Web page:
YO! you still haven't answered whether you have custom footbeds. if you don't, now is the time to find a skilled footbed molder near you -- and how near is going to be a function of reputation. I'd suggest PM to Arcmeister to find someone who can do this.
now, if you do already have footbeds, and want to try to do the boot mods yourself, I suppose you could try. I've skied in shells 1 size over before. Usually I've given up after losing a toenail or two. but here's how you can try to minimize the expense:
get to the Tognar website and get the following:
1) Bontex shims in both thicknesses, buy as many as you're comfortable with, I'd say at least 10 in each thickness but I'm a timesaver that way. at least 2 shims each thickness per boot for sure.
2) universal scissors
3) boot fitter's adhesive padding in 1/8 or 3/16 thickness, and I'd buy a piece about 24" x 24" or equivalent
go about using the Bontex shims one at a time, thinnest first, proceeding logically until you feel you have hit your vertical volume limit at the instep's lowest point on the shell. you can get creative here and use front-half-only shims if you really feel like there's too much vertical volume in the toe box. the point here is to eliminate the need to overtighten, which deforms the boot and makes it flex weird.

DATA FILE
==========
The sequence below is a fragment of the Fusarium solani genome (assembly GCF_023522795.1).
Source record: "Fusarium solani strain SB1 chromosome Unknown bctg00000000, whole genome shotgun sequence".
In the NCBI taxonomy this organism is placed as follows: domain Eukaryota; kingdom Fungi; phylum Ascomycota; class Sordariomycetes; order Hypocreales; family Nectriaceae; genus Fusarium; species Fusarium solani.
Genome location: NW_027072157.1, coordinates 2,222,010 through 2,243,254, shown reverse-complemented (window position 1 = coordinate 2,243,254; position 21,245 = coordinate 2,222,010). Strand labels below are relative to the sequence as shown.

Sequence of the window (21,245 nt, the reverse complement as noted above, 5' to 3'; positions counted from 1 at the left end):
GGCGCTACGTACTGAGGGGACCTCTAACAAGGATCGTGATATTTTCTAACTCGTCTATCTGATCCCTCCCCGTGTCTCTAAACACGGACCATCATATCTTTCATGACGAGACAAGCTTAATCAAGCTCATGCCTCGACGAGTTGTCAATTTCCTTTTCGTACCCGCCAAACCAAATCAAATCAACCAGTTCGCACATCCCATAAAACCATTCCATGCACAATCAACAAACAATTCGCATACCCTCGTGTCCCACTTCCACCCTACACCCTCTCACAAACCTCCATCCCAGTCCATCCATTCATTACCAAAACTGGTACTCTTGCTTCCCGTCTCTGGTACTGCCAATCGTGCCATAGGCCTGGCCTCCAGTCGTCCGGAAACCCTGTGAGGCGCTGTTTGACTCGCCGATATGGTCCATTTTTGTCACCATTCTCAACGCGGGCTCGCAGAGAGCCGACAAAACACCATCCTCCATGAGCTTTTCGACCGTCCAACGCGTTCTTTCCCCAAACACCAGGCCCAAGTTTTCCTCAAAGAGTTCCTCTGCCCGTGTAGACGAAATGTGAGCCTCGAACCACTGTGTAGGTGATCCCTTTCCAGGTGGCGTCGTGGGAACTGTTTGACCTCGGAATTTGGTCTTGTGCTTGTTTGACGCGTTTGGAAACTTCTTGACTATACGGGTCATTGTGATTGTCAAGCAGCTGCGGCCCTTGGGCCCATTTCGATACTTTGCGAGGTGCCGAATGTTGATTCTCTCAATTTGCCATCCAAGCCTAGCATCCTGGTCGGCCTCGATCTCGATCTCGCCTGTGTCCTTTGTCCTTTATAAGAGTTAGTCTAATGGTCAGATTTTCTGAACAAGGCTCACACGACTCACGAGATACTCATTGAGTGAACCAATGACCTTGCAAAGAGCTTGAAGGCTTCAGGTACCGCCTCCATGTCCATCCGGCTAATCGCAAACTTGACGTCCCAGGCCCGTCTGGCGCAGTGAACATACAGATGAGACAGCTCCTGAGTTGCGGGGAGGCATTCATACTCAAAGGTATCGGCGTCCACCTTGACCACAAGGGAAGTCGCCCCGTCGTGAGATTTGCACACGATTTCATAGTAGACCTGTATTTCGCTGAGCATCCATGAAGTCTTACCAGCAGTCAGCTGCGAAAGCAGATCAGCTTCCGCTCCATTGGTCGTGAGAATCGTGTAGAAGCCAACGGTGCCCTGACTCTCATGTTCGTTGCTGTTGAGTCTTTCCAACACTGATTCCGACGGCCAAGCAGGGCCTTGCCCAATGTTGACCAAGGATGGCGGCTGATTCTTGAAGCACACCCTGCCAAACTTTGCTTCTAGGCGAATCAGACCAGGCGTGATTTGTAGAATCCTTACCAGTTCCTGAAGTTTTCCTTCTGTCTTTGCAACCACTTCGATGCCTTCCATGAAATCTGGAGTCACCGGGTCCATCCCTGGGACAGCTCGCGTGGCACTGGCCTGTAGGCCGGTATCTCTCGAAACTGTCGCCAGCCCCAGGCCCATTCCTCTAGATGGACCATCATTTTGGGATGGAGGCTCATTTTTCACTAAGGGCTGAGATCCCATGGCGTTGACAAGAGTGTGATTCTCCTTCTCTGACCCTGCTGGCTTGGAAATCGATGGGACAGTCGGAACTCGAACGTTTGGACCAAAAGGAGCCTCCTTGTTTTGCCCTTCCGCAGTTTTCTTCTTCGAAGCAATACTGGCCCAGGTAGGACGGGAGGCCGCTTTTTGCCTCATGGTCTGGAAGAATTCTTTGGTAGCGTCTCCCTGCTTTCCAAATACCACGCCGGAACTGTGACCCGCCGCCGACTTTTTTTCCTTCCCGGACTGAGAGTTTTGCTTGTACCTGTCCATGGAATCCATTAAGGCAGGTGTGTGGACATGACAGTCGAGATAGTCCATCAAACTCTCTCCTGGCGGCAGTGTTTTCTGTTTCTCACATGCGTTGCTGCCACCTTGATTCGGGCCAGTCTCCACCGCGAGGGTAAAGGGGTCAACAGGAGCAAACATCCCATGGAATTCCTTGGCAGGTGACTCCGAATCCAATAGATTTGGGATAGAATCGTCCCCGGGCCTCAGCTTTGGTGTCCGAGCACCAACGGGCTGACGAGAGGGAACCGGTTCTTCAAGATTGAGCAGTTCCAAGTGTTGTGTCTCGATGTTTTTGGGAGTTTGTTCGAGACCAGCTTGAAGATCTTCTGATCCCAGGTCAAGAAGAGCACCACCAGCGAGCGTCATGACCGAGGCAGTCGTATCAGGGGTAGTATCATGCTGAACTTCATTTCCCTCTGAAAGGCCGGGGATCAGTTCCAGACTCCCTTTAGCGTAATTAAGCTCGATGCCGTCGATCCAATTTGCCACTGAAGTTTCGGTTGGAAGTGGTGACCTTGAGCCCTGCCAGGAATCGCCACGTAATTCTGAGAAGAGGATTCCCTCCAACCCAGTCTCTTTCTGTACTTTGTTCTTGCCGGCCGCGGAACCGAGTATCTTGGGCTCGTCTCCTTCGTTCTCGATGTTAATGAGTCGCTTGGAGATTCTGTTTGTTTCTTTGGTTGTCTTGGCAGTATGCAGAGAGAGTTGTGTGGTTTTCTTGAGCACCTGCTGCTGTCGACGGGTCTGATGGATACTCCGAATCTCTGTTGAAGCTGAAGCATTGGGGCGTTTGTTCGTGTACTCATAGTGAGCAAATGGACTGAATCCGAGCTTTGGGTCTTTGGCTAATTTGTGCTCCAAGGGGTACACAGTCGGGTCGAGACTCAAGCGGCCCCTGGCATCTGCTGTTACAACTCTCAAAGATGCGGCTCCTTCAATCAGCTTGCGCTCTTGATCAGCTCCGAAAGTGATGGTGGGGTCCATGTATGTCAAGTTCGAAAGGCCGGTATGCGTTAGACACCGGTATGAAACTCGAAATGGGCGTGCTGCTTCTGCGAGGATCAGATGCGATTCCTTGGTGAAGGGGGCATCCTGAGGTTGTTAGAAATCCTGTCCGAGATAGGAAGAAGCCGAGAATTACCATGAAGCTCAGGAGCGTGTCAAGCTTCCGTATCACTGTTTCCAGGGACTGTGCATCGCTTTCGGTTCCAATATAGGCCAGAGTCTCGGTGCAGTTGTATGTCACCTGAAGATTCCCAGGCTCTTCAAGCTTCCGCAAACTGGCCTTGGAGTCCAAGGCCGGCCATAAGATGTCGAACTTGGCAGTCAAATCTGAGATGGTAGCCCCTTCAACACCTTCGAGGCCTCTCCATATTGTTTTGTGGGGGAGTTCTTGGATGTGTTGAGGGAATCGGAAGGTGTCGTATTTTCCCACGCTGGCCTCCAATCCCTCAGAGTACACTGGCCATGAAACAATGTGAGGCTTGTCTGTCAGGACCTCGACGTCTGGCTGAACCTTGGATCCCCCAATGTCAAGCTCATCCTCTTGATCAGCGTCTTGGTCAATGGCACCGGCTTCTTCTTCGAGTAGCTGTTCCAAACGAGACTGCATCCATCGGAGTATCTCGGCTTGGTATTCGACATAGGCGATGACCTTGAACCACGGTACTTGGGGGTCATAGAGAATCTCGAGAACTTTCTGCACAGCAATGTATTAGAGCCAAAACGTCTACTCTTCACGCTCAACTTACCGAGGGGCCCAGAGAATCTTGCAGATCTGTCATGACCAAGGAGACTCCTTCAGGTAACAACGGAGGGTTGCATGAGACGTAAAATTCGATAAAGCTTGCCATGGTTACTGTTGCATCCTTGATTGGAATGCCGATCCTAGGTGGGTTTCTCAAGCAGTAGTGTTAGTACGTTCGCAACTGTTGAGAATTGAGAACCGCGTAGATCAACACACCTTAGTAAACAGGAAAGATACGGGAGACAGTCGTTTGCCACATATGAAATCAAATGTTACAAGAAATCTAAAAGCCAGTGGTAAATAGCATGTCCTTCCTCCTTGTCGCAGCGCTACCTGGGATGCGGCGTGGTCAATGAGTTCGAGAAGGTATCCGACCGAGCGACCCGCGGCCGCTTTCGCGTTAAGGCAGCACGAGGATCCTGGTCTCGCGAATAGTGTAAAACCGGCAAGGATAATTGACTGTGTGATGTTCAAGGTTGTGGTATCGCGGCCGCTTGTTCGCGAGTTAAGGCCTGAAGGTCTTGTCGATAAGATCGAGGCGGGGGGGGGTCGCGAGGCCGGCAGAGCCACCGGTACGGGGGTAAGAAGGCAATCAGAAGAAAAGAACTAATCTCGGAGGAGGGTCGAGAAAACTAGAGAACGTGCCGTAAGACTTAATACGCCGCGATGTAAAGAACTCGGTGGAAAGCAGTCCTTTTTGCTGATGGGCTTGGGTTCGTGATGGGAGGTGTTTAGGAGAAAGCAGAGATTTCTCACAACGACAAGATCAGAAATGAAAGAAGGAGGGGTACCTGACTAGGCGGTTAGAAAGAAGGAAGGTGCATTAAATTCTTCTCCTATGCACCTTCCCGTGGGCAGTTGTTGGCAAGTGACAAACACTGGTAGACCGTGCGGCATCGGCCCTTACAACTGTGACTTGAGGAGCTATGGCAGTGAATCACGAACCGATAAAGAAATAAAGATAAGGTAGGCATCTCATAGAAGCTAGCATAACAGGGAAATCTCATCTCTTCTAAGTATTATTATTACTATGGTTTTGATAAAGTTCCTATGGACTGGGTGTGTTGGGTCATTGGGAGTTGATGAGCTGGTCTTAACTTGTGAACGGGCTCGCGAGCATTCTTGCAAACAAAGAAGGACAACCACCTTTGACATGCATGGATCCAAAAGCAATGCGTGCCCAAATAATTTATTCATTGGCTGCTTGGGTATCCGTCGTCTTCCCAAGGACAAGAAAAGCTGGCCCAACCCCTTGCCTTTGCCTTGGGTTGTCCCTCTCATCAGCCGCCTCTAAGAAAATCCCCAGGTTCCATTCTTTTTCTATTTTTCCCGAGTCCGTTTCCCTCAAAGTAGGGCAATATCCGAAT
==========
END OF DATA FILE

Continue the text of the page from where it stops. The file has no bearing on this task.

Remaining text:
snug up the parts that feel loose by identifying where on the liner boot you're feeling insufficient security. cut the adhesive padding to mirror the spot... remember to orient the pad before you cut it, so that you're taking into account which side holds the adhesive. you can smooth the edges of the adhesive padding with an emery board (nail file) or similar abrasive. continue in this manner until you find the boot allows you to make desired moves without the foot moving excessively.
if you're going for the Lv II exam I'd suggest getting in lots of time making these boots work for you BEFORE skiing before an examiner. but that's just me, I'm not an instructor or coach...